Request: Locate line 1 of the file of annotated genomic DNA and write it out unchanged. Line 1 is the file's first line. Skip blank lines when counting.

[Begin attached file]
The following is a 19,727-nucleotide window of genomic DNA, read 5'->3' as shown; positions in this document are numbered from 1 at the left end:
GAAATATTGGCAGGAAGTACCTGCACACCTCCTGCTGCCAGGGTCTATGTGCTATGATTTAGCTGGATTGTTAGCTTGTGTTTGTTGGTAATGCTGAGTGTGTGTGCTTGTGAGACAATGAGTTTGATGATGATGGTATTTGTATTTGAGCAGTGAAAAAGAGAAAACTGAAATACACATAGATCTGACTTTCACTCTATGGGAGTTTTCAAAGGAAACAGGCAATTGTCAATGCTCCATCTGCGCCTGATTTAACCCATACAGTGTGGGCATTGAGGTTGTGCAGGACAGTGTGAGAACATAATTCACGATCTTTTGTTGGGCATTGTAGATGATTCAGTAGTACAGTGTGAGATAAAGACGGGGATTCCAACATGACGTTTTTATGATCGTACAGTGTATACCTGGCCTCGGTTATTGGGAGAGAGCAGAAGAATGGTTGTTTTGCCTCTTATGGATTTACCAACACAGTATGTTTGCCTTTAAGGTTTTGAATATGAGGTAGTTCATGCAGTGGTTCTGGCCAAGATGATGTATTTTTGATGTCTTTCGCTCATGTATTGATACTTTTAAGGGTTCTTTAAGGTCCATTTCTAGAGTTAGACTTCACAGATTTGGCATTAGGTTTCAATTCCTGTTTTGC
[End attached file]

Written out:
The following is a 19,727-nucleotide window of genomic DNA, read 5'->3' as shown; positions in this document are numbered from 1 at the left end: